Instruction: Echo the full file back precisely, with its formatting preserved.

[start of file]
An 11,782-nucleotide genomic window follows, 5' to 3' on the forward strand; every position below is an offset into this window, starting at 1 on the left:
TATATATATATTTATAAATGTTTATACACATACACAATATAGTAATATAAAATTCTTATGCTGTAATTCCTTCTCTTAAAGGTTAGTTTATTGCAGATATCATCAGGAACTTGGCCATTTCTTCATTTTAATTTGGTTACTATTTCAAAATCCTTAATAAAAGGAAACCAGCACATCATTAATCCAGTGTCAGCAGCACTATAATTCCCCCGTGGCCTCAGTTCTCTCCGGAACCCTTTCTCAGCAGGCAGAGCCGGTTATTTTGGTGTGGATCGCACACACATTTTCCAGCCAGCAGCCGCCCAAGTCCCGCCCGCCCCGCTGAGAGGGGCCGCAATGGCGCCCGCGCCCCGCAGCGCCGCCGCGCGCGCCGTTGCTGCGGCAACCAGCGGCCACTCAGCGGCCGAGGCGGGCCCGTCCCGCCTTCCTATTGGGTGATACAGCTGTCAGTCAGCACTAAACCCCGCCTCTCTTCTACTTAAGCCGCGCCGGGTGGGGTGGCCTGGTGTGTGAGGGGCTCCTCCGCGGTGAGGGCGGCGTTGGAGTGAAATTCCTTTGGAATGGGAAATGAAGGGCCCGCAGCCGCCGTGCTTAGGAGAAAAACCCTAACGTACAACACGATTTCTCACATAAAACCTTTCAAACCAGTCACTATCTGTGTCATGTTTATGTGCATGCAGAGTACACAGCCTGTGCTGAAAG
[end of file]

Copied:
An 11,782-nucleotide genomic window follows, 5' to 3' on the forward strand; every position below is an offset into this window, starting at 1 on the left:
TATATATATATTTATAAATGTTTATACACATACACAATATAGTAATATAAAATTCTTATGCTGTAATTCCTTCTCTTAAAGGTTAGTTTATTGCAGATATCATCAGGAACTTGGCCATTTCTTCATTTTAATTTGGTTACTATTTCAAAATCCTTAATAAAAGGAAACCAGCACATCATTAATCCAGTGTCAGCAGCACTATAATTCCCCCGTGGCCTCAGTTCTCTCCGGAACCCTTTCTCAGCAGGCAGAGCCGGTTATTTTGGTGTGGATCGCACACACATTTTCCAGCCAGCAGCCGCCCAAGTCCCGCCCGCCCCGCTGAGAGGGGCCGCAATGGCGCCCGCGCCCCGCAGCGCCGCCGCGCGCGCCGTTGCTGCGGCAACCAGCGGCCACTCAGCGGCCGAGGCGGGCCCGTCCCGCCTTCCTATTGGGTGATACAGCTGTCAGTCAGCACTAAACCCCGCCTCTCTTCTACTTAAGCCGCGCCGGGTGGGGTGGCCTGGTGTGTGAGGGGCTCCTCCGCGGTGAGGGCGGCGTTGGAGTGAAATTCCTTTGGAATGGGAAATGAAGGGCCCGCAGCCGCCGTGCTTAGGAGAAAAACCCTAACGTACAACACGATTTCTCACATAAAACCTTTCAAACCAGTCACTATCTGTGTCATGTTTATGTGCATGCAGAGTACACAGCCTGTGCTGAAAG